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Saturday, June 9, 2012

And it was NOT set during the French Revolution

We read Les Miserables my sophomore year of high school. It is the only book in all of high school, as far as I can remember, that was so long we were given permission to read the abridged version. I read the full version. Twice. In a row. This from the student who couldn't be bothered to read stories like The Secret Life of Walter Mitty or The Most Dangerous Game because they were too long. 
I will never understand teenage Brigid. I was so smart and I loved to read so much. And it's obviously not that I was intimidated by hard reading - Les Mis comes in at 365 chapters - about 1400 pages. But read The Great Gatsby with its 200 pages? Perish the thought.
I am reading Les Miserables again. I know people grouse about e-readers killing "real" books, and I feel them, but man, it's a lot more convenient to lug the e-reader version of Les Mis around.
I'm noticing something really interesting about the book this time around. It, like a lot of classical literature, breaks every rule you learned about good writing. 
Good writing shouldn't be full of unnecessary words and phrases - it should be uncluttered and get its point across cleanly. In Les Miserables, the main character doesn't show up until the fourteenth chapter. The first 13 chapters introduce the Bishop, who disappears from the story shortly thereafter. Imagine a book today taking thirteen chapters to introduce a character - including detailed accounts of what the man eats for breakfast each morning - and then dropping him.
Then there's the fact that we're not supposed to be didactic when we write. We're supposed to show, and not tell the moral of our story, and even when we do show it, we're not supposed to be preachy about it. Hugo editorializes on everything: war, poverty, the clergy, the death penalty. If Hugo's got an opinion, he's going to make sure you know it, and he's not going to bother getting the actions of the characters to show you. No, he just goes off.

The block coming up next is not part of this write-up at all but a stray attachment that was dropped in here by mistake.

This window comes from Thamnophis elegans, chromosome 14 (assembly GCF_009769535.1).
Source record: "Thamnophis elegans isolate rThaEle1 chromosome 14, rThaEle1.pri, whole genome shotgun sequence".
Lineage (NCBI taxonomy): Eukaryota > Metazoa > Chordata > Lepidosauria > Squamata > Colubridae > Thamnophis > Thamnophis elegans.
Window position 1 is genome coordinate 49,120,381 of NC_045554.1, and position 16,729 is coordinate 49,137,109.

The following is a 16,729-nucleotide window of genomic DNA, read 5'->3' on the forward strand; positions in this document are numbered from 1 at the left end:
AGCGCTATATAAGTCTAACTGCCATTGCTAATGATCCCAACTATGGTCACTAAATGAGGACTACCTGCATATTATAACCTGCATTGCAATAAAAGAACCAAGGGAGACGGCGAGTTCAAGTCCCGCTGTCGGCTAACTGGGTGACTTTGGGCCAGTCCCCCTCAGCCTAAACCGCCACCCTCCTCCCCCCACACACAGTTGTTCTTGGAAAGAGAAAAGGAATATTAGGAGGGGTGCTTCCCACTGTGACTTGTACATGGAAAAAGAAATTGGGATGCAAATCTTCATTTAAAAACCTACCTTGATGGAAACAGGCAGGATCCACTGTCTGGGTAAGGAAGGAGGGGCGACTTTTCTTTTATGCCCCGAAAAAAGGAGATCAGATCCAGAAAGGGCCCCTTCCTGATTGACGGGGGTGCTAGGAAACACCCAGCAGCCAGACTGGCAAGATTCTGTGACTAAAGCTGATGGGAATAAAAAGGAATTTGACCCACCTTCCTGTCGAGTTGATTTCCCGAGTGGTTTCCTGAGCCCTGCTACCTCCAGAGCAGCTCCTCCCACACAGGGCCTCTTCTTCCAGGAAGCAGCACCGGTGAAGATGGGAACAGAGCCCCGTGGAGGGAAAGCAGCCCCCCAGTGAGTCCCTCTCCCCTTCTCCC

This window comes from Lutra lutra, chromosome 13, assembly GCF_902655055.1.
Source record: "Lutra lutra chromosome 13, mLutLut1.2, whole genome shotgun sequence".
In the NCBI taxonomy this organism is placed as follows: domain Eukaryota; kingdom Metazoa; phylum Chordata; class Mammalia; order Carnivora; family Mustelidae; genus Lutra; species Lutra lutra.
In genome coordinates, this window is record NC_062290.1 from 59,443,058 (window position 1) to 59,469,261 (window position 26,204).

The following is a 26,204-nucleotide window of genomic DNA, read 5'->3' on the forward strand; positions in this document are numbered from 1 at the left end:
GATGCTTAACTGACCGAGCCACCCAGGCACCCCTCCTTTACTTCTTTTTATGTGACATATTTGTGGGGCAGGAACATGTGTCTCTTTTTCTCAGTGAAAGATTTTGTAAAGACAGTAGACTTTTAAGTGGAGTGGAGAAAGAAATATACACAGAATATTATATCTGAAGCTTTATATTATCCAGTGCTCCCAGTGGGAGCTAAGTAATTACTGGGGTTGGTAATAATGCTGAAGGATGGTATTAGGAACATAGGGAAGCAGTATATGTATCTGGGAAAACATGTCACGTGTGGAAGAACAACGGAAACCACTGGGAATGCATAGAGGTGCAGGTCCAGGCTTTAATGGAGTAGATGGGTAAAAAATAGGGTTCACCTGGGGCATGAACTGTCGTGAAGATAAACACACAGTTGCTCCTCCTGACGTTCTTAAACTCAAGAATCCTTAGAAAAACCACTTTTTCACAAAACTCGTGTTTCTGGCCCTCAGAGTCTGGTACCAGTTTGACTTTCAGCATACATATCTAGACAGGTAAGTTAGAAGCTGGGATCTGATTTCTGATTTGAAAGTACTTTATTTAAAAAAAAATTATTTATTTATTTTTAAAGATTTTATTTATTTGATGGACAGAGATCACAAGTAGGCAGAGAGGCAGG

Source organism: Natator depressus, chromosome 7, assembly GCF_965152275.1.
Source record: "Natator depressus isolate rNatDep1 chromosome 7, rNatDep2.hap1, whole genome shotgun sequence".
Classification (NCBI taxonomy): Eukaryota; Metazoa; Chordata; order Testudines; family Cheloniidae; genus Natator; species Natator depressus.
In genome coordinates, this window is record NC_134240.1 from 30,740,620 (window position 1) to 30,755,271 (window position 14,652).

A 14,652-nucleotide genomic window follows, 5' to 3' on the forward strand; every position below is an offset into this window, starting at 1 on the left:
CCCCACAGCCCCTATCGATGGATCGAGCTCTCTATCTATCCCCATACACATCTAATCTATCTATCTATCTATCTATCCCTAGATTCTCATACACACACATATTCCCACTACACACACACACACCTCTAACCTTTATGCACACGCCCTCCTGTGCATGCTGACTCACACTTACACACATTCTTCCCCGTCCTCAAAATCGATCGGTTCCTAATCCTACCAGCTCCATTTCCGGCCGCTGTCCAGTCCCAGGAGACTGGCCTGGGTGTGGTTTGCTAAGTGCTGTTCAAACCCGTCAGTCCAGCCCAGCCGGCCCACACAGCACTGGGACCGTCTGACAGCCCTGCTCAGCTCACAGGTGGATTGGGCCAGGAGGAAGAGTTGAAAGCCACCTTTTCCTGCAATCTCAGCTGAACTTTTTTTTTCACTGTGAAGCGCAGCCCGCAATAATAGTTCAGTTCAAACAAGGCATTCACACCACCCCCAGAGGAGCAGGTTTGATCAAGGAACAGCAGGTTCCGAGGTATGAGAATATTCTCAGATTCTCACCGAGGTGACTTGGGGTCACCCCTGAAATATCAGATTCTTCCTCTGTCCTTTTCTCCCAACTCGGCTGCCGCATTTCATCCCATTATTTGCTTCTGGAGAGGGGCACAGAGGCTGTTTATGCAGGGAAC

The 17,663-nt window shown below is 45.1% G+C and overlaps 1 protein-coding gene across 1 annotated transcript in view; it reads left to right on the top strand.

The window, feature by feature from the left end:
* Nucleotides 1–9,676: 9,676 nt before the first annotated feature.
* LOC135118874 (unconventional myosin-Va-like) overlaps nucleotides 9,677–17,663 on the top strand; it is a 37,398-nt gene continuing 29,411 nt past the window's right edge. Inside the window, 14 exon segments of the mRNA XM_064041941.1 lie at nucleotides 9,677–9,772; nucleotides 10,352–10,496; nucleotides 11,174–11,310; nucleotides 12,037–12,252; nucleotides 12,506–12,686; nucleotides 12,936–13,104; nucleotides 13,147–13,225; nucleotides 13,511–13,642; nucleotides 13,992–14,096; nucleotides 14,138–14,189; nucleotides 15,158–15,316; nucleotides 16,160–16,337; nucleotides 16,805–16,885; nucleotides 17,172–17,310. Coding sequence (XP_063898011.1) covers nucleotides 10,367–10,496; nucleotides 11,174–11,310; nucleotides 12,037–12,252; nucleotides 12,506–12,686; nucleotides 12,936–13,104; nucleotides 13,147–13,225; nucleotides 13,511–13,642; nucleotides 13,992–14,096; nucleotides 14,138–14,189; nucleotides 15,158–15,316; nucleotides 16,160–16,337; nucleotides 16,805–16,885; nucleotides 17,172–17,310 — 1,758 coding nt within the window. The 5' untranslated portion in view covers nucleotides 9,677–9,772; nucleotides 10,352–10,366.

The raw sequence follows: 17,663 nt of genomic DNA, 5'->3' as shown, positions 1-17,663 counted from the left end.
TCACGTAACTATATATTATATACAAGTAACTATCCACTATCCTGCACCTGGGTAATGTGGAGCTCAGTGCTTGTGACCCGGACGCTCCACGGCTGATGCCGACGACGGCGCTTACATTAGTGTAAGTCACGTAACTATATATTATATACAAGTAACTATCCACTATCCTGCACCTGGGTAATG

We're not supposed to indulge in long, unnecessary descriptions. I'm surprised that Hugo doesn't tell us the exact color and consistency of Valjean's poop. But speaking of poop, there are two chapters, two, in the middle of the climax of the book about all the fantastic uses of human excrement. Jean Valjean's carrying a nearly lifeless Marius through the sewers, we don't know if he's going to live or die, and Hugo's like "Yo, Valjean, I'm really happy for you, Imma let you finish, but poop is the best thing of all time."

It's so unusual to me that we go to school and study the greatest literature, and then our professors teach us to never, ever write like that. I once had a professor literally laugh at me for writing rhyming poetry - literary magazines openly warn on their submissions pages that they won't even read a poem if it's in iambic pentameter. Strunk and White's Elements of Style has a list of "don'ts" that seems to be aimed directly at John Steinbeck. And Jules Verne with his long swaths of narrative and complete lack of dialogue? Horrors. 
I'm not saying we should go back to rhyming or pontificating or spending multiple chapters on the subject of poop, it's just funny is all.

Also, I have watched this trailer maybe 12 times and still get shivers. I don't even like Anne Hathaway. And we all know my (inexplicably strong) feelings on Hugh Jackman. Yet I'm somehow wishing I could cryogenically freeze myself until this comes out so that I don't have to wait to see it.

1 comment:

Bersercules said...

People enjoy well writen material from good writers. Teachers and editors are people who tried and failed to be writers so they try and enforce silly rules to feel good about their lack of creativity.

For creative people there are no rules.